The Buddhist monuments we all see today were funded by extremely rich men.
Sabbe Sankhara Anicca - Sabbe Sankhara Dukkha - Sabbe Dhamma Anatta

Justsit
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Re: Buddhism under persecution

Post by Justsit » Mon Oct 29, 2018 8:15 pm

SarathW wrote:
Sun Oct 28, 2018 3:14 am
Is Buddhism illegal in Tibet?
I am not sure.
"Buddhism" as defined by the Chinese government is not illegal in Tibet. Buddhism as traditionally practiced in Tibet is frowned upon; images of and references to the Dalai Lama, Panchen Lama, etc. are strictly forbidden and breaches of that policy can result in imprisonment. The monks in the Potala Palace in Lhasa, the DL's former residence and the seat of government, must all be approved by the Chinese Communist Party and must espouse that version of "Buddhism." The Party also appoints its own high Lamas. The traditional teachings are still practiced in the more rural areas of the country, and many practitioners there maintain secret allegiance to the DL.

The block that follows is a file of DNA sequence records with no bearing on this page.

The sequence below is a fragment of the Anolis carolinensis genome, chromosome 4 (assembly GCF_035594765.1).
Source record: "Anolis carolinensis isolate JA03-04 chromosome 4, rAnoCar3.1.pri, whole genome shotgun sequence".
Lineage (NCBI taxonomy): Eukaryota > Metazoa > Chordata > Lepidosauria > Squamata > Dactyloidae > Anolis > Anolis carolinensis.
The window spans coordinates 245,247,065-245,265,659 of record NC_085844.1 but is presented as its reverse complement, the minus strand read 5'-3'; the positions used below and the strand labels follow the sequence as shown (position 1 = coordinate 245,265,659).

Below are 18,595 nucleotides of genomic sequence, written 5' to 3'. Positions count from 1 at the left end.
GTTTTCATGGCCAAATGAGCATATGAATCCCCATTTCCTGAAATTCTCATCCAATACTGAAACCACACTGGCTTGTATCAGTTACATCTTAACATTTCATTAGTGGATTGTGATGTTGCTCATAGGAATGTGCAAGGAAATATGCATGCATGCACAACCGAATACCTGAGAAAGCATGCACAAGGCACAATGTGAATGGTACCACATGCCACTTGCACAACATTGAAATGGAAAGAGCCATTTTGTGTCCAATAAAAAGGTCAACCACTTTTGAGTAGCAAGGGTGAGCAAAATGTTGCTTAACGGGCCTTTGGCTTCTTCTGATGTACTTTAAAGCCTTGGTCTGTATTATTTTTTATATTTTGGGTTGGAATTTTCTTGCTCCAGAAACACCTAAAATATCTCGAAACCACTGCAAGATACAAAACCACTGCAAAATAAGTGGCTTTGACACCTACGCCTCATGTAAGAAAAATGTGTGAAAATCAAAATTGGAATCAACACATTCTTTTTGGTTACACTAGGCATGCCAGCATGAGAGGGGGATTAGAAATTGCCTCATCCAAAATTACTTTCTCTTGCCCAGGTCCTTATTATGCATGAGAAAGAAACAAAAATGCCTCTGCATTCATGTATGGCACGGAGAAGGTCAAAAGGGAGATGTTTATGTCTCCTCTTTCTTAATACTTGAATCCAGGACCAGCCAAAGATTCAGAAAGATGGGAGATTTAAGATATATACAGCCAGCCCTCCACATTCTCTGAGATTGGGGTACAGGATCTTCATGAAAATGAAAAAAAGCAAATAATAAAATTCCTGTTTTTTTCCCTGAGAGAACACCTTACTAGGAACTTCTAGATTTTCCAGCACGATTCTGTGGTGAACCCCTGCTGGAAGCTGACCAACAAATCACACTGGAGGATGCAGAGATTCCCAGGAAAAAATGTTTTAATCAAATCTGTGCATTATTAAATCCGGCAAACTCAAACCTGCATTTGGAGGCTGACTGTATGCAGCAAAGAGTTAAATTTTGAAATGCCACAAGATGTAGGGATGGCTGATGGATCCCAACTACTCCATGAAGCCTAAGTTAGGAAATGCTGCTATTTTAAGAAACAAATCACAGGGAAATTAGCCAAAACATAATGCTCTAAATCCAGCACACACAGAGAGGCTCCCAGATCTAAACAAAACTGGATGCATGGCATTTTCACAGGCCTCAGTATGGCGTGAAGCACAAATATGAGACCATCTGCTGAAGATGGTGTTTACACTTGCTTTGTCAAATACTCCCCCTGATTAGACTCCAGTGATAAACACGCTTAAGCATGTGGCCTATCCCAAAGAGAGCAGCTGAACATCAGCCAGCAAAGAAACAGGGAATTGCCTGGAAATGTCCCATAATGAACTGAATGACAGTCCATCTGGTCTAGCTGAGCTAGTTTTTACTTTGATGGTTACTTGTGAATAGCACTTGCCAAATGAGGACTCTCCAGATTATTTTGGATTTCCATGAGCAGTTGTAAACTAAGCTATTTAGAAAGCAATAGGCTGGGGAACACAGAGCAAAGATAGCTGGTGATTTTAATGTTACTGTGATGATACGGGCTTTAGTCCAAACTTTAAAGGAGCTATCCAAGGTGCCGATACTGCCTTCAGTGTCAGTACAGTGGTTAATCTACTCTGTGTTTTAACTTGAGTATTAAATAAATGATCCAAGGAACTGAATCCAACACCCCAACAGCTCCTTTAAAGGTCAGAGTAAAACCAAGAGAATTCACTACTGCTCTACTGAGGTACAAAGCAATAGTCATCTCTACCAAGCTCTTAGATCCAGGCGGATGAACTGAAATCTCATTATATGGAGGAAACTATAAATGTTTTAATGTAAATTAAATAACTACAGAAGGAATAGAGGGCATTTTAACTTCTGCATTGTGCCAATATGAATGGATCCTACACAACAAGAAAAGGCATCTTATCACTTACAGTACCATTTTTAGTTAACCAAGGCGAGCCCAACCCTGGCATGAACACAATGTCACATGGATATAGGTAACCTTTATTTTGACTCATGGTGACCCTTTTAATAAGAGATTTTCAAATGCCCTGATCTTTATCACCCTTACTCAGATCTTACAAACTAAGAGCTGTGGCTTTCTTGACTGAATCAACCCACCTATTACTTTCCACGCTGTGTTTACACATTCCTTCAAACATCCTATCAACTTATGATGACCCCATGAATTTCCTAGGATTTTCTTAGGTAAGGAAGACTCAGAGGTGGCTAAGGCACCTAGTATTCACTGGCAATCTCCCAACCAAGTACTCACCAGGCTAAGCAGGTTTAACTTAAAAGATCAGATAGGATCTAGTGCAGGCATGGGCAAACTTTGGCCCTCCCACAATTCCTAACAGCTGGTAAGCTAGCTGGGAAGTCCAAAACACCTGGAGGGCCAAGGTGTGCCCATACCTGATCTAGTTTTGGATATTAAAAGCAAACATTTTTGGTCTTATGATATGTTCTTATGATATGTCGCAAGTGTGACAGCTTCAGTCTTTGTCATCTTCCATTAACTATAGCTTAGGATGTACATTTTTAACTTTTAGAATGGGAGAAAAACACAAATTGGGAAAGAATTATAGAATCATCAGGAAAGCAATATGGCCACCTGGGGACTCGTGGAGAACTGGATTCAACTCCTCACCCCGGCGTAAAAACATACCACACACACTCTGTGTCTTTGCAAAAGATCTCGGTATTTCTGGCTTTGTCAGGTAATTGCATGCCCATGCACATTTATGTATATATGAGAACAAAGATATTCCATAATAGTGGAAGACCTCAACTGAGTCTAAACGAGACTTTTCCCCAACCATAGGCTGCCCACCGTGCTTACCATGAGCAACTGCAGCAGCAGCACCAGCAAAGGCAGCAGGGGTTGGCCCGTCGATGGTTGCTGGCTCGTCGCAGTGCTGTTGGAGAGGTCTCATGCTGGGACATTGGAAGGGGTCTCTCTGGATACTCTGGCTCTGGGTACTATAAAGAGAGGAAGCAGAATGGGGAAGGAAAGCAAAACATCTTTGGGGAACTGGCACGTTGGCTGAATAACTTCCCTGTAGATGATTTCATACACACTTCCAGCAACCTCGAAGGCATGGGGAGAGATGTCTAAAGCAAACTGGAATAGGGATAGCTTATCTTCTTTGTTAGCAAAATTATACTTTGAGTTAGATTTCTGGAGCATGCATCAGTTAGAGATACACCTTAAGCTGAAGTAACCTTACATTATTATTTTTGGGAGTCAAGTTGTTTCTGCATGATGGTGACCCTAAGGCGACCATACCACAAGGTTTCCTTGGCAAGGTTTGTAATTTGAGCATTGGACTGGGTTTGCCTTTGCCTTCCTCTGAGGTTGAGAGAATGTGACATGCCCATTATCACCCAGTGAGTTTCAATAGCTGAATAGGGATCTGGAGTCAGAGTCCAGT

Historically, Tibet was a Buddhist theocracy from about the 7th CenturyAD until the Chinese invasion in 1959. The secular Tibetan government administration remains intact in exile in India. The current DL resides in Dharamsala, India.

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AgarikaJ
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Re: Buddhism under persecution

Post by AgarikaJ » Tue Oct 30, 2018 8:57 am

SarathW wrote:
Sun Oct 28, 2018 3:14 am
This is what happens when Buddhist monks try to govern a country.
Governing a country is not up to monks.
I strongly oppose when monks involve in politics even in Sri Lanka.
I would concur; however, from the earliest days on, Buddhism was closely attached to the ruling classes throughout India and Southeast Asia, who used it as a tool to legitimize their rulership. Therefore, the Buddha advised a strong relationship between the Sangha and ruling classes.

Where it all goes wrong is, when monks decide to take bureaucratic tasks or even managing money tasks upon themselves. From this, very quickly you get exclusive structures who have little to do with realizing the Dhamma -- often leading to (sometimes violent) backlash when the ruling classes change.